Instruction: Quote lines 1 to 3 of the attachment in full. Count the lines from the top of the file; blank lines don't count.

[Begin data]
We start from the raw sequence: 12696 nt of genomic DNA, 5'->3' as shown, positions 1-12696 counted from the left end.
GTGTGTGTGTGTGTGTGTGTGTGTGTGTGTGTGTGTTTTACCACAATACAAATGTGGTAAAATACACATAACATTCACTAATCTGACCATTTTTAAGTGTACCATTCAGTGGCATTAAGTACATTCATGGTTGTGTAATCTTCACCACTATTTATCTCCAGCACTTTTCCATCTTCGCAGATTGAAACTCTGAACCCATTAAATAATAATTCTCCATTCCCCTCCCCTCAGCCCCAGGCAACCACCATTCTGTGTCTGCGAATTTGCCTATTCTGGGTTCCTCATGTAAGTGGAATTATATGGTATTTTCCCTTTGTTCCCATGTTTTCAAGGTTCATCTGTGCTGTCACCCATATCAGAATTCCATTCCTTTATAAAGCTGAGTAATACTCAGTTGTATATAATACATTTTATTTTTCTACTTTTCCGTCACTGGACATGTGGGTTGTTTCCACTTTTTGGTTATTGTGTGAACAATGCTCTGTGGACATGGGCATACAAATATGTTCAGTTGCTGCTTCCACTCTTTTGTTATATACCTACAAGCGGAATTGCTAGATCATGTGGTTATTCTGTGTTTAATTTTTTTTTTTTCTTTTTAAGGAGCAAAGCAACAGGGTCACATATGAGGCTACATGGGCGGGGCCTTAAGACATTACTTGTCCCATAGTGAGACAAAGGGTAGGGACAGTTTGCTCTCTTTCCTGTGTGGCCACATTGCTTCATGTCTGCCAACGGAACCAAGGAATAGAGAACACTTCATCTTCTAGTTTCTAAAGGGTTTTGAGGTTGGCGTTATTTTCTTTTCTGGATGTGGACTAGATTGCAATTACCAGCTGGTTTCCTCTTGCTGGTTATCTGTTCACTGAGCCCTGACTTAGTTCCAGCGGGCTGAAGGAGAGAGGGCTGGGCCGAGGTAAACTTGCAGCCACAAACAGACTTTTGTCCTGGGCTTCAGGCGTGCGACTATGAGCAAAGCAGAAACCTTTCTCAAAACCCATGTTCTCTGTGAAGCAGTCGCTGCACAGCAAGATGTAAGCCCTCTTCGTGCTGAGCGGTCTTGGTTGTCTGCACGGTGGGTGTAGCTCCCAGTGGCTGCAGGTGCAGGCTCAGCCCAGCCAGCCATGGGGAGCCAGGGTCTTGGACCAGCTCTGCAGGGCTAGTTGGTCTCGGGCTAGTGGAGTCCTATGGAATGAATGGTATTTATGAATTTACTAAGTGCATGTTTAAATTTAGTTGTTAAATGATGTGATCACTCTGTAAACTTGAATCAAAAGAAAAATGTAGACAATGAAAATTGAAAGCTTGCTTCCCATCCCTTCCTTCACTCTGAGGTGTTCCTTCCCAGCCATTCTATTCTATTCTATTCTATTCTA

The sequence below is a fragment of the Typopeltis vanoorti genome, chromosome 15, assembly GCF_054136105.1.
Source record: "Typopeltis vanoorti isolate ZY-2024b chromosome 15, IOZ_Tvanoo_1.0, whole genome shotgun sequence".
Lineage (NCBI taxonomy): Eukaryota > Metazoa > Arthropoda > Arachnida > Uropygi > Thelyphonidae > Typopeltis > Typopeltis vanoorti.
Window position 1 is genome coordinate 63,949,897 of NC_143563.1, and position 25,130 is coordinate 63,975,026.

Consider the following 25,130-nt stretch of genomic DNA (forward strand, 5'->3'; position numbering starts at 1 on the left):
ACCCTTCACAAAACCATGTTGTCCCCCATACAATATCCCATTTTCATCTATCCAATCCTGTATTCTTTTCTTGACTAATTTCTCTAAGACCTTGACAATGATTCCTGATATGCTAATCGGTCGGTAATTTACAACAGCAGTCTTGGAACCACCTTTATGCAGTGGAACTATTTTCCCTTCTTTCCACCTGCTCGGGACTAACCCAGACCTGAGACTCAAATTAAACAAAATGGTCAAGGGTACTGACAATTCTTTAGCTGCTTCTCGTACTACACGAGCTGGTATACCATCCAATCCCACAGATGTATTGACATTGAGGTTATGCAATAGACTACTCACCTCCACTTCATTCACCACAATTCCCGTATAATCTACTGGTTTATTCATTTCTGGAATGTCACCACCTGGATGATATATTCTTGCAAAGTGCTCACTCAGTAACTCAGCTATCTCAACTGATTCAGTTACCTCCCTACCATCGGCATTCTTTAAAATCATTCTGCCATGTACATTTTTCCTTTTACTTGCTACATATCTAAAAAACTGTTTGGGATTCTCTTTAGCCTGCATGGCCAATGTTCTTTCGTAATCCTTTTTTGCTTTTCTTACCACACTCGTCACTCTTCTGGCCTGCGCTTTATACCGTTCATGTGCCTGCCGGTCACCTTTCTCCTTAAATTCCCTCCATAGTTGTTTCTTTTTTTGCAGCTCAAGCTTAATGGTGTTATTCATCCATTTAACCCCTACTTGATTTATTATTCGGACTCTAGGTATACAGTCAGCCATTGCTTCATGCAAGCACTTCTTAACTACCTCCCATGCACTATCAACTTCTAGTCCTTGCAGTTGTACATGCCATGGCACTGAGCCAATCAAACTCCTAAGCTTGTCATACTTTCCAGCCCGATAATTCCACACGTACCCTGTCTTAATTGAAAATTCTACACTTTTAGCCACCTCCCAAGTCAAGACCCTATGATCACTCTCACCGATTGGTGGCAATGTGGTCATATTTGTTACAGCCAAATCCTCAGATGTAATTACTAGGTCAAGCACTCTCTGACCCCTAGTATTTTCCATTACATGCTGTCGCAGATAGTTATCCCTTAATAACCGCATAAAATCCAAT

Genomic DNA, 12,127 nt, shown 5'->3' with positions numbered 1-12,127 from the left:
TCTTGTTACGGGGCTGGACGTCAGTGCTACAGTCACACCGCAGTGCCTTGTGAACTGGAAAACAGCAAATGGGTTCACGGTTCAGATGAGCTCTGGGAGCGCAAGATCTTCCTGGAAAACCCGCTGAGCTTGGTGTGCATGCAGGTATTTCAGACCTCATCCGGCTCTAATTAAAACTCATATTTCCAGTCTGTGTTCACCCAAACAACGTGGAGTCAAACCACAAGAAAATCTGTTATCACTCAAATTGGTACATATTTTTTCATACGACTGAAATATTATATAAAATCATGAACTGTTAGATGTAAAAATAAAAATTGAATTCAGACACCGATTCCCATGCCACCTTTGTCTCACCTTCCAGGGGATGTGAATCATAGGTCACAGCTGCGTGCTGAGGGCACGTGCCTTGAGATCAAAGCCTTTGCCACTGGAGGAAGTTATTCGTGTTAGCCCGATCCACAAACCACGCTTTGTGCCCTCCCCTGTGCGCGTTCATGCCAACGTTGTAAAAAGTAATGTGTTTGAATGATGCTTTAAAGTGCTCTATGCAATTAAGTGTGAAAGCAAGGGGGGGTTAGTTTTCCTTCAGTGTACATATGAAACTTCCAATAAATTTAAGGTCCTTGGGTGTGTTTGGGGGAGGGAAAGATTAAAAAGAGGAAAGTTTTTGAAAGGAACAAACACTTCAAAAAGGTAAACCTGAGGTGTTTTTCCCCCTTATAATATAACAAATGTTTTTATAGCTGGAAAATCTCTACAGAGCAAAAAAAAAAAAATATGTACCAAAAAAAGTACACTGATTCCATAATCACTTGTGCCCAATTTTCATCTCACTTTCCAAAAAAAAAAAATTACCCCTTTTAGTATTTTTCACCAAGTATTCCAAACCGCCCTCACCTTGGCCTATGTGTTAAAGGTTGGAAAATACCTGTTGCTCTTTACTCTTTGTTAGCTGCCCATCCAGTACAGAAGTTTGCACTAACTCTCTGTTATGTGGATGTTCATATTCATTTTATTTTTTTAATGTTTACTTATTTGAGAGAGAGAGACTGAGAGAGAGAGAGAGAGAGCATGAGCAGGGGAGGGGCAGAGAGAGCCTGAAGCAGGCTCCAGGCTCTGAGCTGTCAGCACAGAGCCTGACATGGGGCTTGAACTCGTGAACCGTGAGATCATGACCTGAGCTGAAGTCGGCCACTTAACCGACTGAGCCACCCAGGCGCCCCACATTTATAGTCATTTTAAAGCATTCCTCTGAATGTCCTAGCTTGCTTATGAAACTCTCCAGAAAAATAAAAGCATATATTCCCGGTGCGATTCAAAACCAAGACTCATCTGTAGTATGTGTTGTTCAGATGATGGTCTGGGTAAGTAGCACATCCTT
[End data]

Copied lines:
We start from the raw sequence: 12696 nt of genomic DNA, 5'->3' as shown, positions 1-12696 counted from the left end.
GTGTGTGTGTGTGTGTGTGTGTGTGTGTGTGTGTGTTTTACCACAATACAAATGTGGTAAAATACACATAACATTCACTAATCTGACCATTTTTAAGTGTACCATTCAGTGGCATTAAGTACATTCATGGTTGTGTAATCTTCACCACTATTTATCTCCAGCACTTTTCCATCTTCGCAGATTGAAACTCTGAACCCATTAAATAATAATTCTCCATTCCCCTCCCCTCAGCCCCAGGCAACCACCATTCTGTGTCTGCGAATTTGCCTATTCTGGGTTCCTCATGTAAGTGGAATTATATGGTATTTTCCCTTTGTTCCCATGTTTTCAAGGTTCATCTGTGCTGTCACCCATATCAGAATTCCATTCCTTTATAAAGCTGAGTAATACTCAGTTGTATATAATACATTTTATTTTTCTACTTTTCCGTCACTGGACATGTGGGTTGTTTCCACTTTTTGGTTATTGTGTGAACAATGCTCTGTGGACATGGGCATACAAATATGTTCAGTTGCTGCTTCCACTCTTTTGTTATATACCTACAAGCGGAATTGCTAGATCATGTGGTTATTCTGTGTTTAATTTTTTTTTTTTCTTTTTAAGGAGCAAAGCAACAGGGTCACATATGAGGCTACATGGGCGGGGCCTTAAGACATTACTTGTCCCATAGTGAGACAAAGGGTAGGGACAGTTTGCTCTCTTTCCTGTGTGGCCACATTGCTTCATGTCTGCCAACGGAACCAAGGAATAGAGAACACTTCATCTTCTAGTTTCTAAAGGGTTTTGAGGTTGGCGTTATTTTCTTTTCTGGATGTGGACTAGATTGCAATTACCAGCTGGTTTCCTCTTGCTGGTTATCTGTTCACTGAGCCCTGACTTAGTTCCAGCGGGCTGAAGGAGAGAGGGCTGGGCCGAGGTAAACTTGCAGCCACAAACAGACTTTTGTCCTGGGCTTCAGGCGTGCGACTATGAGCAAAGCAGAAACCTTTCTCAAAACCCATGTTCTCTGTGAAGCAGTCGCTGCACAGCAAGATGTAAGCCCTCTTCGTGCTGAGCGGTCTTGGTTGTCTGCACGGTGGGTGTAGCTCCCAGTGGCTGCAGGTGCAGGCTCAGCCCAGCCAGCCATGGGGAGCCAGGGTCTTGGACCAGCTCTGCAGGGCTAGTTGGTCTCGGGCTAGTGGAGTCCTATGGAATGAATGGTATTTATGAATTTACTAAGTGCATGTTTAAATTTAGTTGTTAAATGATGTGATCACTCTGTAAACTTGAATCAAAAGAAAAATGTAGACAATGAAAATTGAAAGCTTGCTTCCCATCCCTTCCTTCACTCTGAGGTGTTCCTTCCCAGCCATTCTATTCTATTCTATTCTATTCTA

The sequence below is a fragment of the Typopeltis vanoorti genome, chromosome 15, assembly GCF_054136105.1.